Monday 21 January, 2013
Responding to ‘The Rizana Saga’
( a response to Shenali Waduge)
Hameed Abdul Karim
Reading Shenali Waduge’s article titled ‘The Rizana Saga…’ in Ceylon Today dated Thursday 17 January, 2013 I got the impressions that the writer had changed tacks and had had a change of heart, especially when she blamed the External Affairs Ministry for the plight of our women in the Middle-East and the Gulf.
But when I got towards the end of the piece I realised I was sadly mistaken and I got this suspicion that it wasn’t any concern for poor Rizana’s family’s that motivated her to write but rather she found an opening in her family’s plight to indulge in her favourite pastime of punching Muslims and their faith.
Under the sub headline ‘Fellow Muslims have failed’ she displays here detestation for Islam and Muslims when she complains that Muslims had failed to financially help Rizana’s family. But her bluff is exposed in her digression where she says ‘mosques are coming up all over Sri Lanka like mushrooms, when money is thrown to somehow push for Sharia laws to be implemented in Sri Lanka, when rigid extremism of Islam is appearing to signal danger signs for the country…’ . Of course, she doesn’t give us any sources for her inflammatory suppositions and we simply have to rely on her fertile imagination for her baseless claims.
I am fairly well acquainted with what’s happening in the country, and I can assure your readers that mosques are not sprouting like ‘mushrooms’ and neither is there a campaign to somehow push for the implementation of Sharia law in the country. And I can say with firm conviction that Muslims are not ‘throwing’ money to implement Sharia law. There would be no sense in doing such a stupid thing. Aspects of Sharia law already exist in our statutes under different guises and if the writer can only get hold of books on the Sharia’s contribution to international law written by our own Judge Weeramantry, of international fame, it might change her mind set on the issue of Sharia if not Muslims.
Prof John Makdisi
Allow me to point out at least one of the many contributions the Sharia has made to legal system in England for example. John Makdisi, Professor of law at Harvard had said ‘the Islamic legal system (Sharia) was far superior to the primitive legal system of England before the birth of the Common Law. It was natural for the more primitive system to look to the more sophisticated one as it developed three institutions that played a major role in creating the common law. The action of debt, the assize of novel dissension and trial by jury introduced mechanisms for a more rational, sophisticated legal process that existed only in Islamic law (Sharia) at that time.
Prof. John Makdisi goes on to say ‘the study of the characteristics of the function and structure of Islamic law (Sharia) demonstrates its remarkable kinship with the Common Law in contrast to the civil law. Finally, one cannot forget the opportunity for the transplant of the (legal) mechanisms from Islam through Sicily to Norman England in the twelfth century (emphasis mine)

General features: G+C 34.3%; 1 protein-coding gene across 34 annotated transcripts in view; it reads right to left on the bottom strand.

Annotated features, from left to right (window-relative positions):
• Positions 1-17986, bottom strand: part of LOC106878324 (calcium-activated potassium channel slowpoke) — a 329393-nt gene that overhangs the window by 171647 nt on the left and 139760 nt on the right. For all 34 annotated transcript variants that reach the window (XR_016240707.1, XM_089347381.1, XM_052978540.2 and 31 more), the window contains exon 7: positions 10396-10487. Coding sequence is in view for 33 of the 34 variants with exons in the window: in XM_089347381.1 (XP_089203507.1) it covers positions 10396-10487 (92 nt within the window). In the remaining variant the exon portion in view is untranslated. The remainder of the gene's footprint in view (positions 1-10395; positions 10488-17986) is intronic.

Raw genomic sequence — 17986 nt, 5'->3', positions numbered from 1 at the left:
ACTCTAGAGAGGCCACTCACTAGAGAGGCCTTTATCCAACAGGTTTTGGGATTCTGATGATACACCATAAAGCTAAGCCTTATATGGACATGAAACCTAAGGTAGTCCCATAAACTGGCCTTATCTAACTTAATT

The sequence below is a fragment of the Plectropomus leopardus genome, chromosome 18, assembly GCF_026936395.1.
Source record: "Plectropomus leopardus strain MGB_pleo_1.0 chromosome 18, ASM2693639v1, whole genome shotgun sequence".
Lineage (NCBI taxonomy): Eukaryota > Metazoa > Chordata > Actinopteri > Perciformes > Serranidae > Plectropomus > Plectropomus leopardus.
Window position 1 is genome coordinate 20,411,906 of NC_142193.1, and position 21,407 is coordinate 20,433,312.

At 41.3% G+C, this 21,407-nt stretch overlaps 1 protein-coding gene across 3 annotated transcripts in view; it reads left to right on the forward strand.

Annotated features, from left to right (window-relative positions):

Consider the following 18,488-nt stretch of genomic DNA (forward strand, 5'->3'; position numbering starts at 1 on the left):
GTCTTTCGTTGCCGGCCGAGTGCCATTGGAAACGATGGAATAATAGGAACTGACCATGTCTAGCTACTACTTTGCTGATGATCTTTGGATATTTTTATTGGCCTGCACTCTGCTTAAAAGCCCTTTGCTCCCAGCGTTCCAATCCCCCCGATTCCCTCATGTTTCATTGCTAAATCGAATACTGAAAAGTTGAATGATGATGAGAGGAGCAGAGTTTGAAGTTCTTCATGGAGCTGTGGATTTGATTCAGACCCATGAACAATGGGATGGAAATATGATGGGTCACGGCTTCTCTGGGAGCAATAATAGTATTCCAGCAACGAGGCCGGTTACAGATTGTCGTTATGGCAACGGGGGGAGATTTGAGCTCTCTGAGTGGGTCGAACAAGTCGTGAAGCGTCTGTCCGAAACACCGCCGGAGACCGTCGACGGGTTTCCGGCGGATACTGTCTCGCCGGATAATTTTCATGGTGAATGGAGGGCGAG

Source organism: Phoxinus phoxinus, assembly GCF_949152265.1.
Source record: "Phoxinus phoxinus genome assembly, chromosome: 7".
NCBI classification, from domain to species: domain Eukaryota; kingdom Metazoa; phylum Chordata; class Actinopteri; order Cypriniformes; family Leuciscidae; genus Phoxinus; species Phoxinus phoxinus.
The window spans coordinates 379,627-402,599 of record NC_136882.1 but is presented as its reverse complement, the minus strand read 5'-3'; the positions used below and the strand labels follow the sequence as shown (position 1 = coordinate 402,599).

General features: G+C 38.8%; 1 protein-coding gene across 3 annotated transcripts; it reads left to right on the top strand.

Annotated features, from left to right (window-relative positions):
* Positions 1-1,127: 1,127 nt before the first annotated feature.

The writer’s contention that ‘rigid extremism of Islam is appearing to signal danger signs for the country’ is completely misplaced. The ‘danger signals’ lie elsewhere if only Ms. Waduge can see them. The other day we heard a Buddhist monk screaming ‘ado thambiya’ many times at an individual and then to add insult to injury we had the media guys asking him if he was a Muslim in such a combative manner that it suggested that being a Muslim was equal to being a criminal. As it turned out the individual was a Sinhala Buddhist. His only ‘fault’ was that he had a beard. We had the destruction of a Muslim shrine at Anuradhapura not to mention the disgraceful ‘disrobing’ of a monk in front of a young girl during the attack at the mosque in Dambulla led by the chief prelate of the Buddhist temple in the vicinity in the presence of police personnel. We have had attacks on churches and kovils. In Trincomalee Mahatma Gandhi’s statue was destroyed. There have been reports that Christian priests have been assaulted in public for preaching their faith. Up until today there has been no legal action against the perpetrators of these violations. This is where the danger signs lie, if you are impartial enough to give these violations some serious and sensible thoughts.
Ms. Waduge’s comparison to Rizana’s ‘execution’ and the protests over the derogatory movie about the Prophet Muhammad (peace be on him) is inconsistent with the fact that the former was a tragedy whilst the latter was an insult to the faith of Muslims.
I agree with the writer when she says that the authorities should do something to stop our women going overseas for employment. The absence of mothers from their homes is creating chaos in families and anyone with a sense of social consciousness will readily agree that something drastic must be done immediately to stop our women from going abroad for employment.
We must also remember that over a hundred thousand of our women work in the Middle East and the Gulf region. And often times we hear negative stories of some unscrupulous employer abusing our house maids. What we fail to see is, barring a few bad apples, the Arabs have treated our people very humanely. But sunshine stories don’t get into the media. The bad ones do. Remember the story of the ‘nailed’ housemaid? We were quick take her word and blamed her employer, but it turned out the woman had got the nails put into her body with a view to get some financial benefits. When this aspect of the story leaked out it was quick to die a natural death.